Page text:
CHOICE CUT- Lukas Greenberg ‘Essence of Me’


Lukas Greenberg / Essence of Me

CD / Digital 

Plastic City / Released March 2012

It’s obvious Greenberg started life as a hip hop DJ, considering the contents of this, his third LP offering. Similarly, after listening, it should surprise few that his career spans decades (and therefore stylistic trends) within the techno and house scenes (first finding a footing therein circa 1994).

Clearly then things come in a few different shapes and sizes. More so there are choruses, strings, and real instruments abound. In fact, one of the biggest criticisms could well be the overall lack of filler material offered on album three. Of course we’re not alluding to Greenberg’s affinity with your Digitalisms or Sebastians, but for the type of dancefloor sounds in question every track here stands out.

Gim Me Som being a pretty good example- simple vocal loops and pipe-organ melodies providing the focal point for a house tune is nothing new, but the combination remains wholly memorable when the hook is this catchy. Similarly the re-imagining of Timmy Thomas’ R&B classic Why Can’t We Live Together is a full on piano workout (of such a standard even naysayers should be able to get it) boasting ivories, Wurlitzers and samples from the original vocal anthem.

For further proof check the retro acid keys of Alt Shule, or even the relatively heads down, mainroom, wide-load Chicago-esque stomper Get It On, which does very little other than continue to kick back in with the screams of an over zealous diva, but makes sure you know about it. All of which would suggest a standard house LP, but then we’ve failed to paint the true picture.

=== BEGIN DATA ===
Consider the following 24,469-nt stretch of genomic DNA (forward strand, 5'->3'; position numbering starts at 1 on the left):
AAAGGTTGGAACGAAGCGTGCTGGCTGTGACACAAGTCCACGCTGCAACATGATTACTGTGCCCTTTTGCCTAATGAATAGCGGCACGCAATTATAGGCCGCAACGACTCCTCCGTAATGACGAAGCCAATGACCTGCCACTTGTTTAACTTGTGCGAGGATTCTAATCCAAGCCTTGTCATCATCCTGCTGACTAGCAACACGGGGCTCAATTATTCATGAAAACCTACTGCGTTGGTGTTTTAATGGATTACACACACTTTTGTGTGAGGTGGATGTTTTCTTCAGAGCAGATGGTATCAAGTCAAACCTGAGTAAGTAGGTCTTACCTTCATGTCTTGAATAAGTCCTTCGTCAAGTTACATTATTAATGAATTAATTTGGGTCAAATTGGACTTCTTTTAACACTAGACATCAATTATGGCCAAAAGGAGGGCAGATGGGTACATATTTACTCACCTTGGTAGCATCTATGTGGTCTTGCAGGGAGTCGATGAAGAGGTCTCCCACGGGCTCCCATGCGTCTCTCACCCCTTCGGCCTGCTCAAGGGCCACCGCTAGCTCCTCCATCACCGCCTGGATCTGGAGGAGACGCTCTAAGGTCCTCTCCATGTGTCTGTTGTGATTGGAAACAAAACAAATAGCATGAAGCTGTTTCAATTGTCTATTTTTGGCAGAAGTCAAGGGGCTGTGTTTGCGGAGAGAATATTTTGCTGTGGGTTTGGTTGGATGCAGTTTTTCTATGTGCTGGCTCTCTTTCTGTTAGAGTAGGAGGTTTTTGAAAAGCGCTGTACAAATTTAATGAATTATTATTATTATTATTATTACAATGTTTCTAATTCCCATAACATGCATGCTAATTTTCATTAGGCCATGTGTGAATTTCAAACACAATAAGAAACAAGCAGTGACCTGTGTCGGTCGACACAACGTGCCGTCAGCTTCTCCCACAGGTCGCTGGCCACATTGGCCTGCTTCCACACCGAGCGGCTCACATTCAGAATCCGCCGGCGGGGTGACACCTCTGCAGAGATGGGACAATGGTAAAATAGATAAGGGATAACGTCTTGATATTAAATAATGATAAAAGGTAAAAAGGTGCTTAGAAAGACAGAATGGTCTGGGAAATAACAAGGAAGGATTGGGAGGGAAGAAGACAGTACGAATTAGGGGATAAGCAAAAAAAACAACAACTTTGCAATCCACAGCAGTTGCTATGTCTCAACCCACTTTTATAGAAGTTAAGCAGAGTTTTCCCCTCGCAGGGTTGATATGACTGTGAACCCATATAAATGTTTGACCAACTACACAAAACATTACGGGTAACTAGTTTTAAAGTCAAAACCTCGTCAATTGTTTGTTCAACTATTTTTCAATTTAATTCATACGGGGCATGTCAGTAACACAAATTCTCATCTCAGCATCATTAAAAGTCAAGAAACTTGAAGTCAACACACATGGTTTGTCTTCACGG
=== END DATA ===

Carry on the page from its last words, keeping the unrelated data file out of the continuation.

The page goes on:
Because there are also tracks like Balkan Voices, featuring Valya Balkanska; a strange, Arabesque delight (like prog with eastern promises, only realised through deep tech). It almost makes no sense in comparison with the remainder of this album, but steals the show in the process.

And there are more seeming anomalies. Instrument of God is possibly our favourite excursion into broken beat house for balmy evenings since Manik’s album of last year, and BigHit‘s early electro inspired session (complete with robot voices) is another unexpected treat, not least when the jazzy edges are finally exposed. The list could go on, which is the case in point- the atypical matches the expected in terms of quantity, making for a varied release with one consistency; warm timbre to match the springing of spring. How very timely.